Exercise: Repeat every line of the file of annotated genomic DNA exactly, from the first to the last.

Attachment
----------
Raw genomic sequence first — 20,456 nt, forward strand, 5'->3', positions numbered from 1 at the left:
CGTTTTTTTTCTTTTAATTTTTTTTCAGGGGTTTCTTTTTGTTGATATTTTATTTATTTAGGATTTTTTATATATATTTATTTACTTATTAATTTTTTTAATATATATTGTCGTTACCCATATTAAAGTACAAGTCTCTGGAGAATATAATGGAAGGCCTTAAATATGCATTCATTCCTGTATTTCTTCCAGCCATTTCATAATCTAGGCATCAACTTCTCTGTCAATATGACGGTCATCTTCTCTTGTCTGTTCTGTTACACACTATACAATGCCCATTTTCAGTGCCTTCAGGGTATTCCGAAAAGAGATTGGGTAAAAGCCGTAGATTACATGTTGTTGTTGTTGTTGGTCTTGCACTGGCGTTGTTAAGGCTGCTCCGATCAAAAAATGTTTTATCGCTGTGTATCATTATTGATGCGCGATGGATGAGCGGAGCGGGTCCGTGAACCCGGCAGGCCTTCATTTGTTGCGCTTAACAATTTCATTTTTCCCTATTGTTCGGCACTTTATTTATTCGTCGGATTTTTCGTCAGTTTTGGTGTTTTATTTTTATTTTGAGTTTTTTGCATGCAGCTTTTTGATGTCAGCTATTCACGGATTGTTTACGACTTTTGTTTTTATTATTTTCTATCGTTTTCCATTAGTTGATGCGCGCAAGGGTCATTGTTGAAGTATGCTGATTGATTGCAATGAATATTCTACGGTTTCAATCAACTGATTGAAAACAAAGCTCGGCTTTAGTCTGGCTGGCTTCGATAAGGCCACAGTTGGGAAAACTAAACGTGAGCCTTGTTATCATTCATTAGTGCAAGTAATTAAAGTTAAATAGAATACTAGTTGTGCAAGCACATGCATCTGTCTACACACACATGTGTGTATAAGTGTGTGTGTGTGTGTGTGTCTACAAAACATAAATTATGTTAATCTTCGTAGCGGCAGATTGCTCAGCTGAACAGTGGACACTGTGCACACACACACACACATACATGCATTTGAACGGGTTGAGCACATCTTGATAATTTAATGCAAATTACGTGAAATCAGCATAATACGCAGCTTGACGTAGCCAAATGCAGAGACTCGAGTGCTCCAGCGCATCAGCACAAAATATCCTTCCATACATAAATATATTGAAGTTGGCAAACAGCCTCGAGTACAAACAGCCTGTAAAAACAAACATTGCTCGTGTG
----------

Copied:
Raw genomic sequence first — 20,456 nt, forward strand, 5'->3', positions numbered from 1 at the left:
CGTTTTTTTTCTTTTAATTTTTTTTCAGGGGTTTCTTTTTGTTGATATTTTATTTATTTAGGATTTTTTATATATATTTATTTACTTATTAATTTTTTTAATATATATTGTCGTTACCCATATTAAAGTACAAGTCTCTGGAGAATATAATGGAAGGCCTTAAATATGCATTCATTCCTGTATTTCTTCCAGCCATTTCATAATCTAGGCATCAACTTCTCTGTCAATATGACGGTCATCTTCTCTTGTCTGTTCTGTTACACACTATACAATGCCCATTTTCAGTGCCTTCAGGGTATTCCGAAAAGAGATTGGGTAAAAGCCGTAGATTACATGTTGTTGTTGTTGTTGGTCTTGCACTGGCGTTGTTAAGGCTGCTCCGATCAAAAAATGTTTTATCGCTGTGTATCATTATTGATGCGCGATGGATGAGCGGAGCGGGTCCGTGAACCCGGCAGGCCTTCATTTGTTGCGCTTAACAATTTCATTTTTCCCTATTGTTCGGCACTTTATTTATTCGTCGGATTTTTCGTCAGTTTTGGTGTTTTATTTTTATTTTGAGTTTTTTGCATGCAGCTTTTTGATGTCAGCTATTCACGGATTGTTTACGACTTTTGTTTTTATTATTTTCTATCGTTTTCCATTAGTTGATGCGCGCAAGGGTCATTGTTGAAGTATGCTGATTGATTGCAATGAATATTCTACGGTTTCAATCAACTGATTGAAAACAAAGCTCGGCTTTAGTCTGGCTGGCTTCGATAAGGCCACAGTTGGGAAAACTAAACGTGAGCCTTGTTATCATTCATTAGTGCAAGTAATTAAAGTTAAATAGAATACTAGTTGTGCAAGCACATGCATCTGTCTACACACACATGTGTGTATAAGTGTGTGTGTGTGTGTGTGTCTACAAAACATAAATTATGTTAATCTTCGTAGCGGCAGATTGCTCAGCTGAACAGTGGACACTGTGCACACACACACACACATACATGCATTTGAACGGGTTGAGCACATCTTGATAATTTAATGCAAATTACGTGAAATCAGCATAATACGCAGCTTGACGTAGCCAAATGCAGAGACTCGAGTGCTCCAGCGCATCAGCACAAAATATCCTTCCATACATAAATATATTGAAGTTGGCAAACAGCCTCGAGTACAAACAGCCTGTAAAAACAAACATTGCTCGTGTG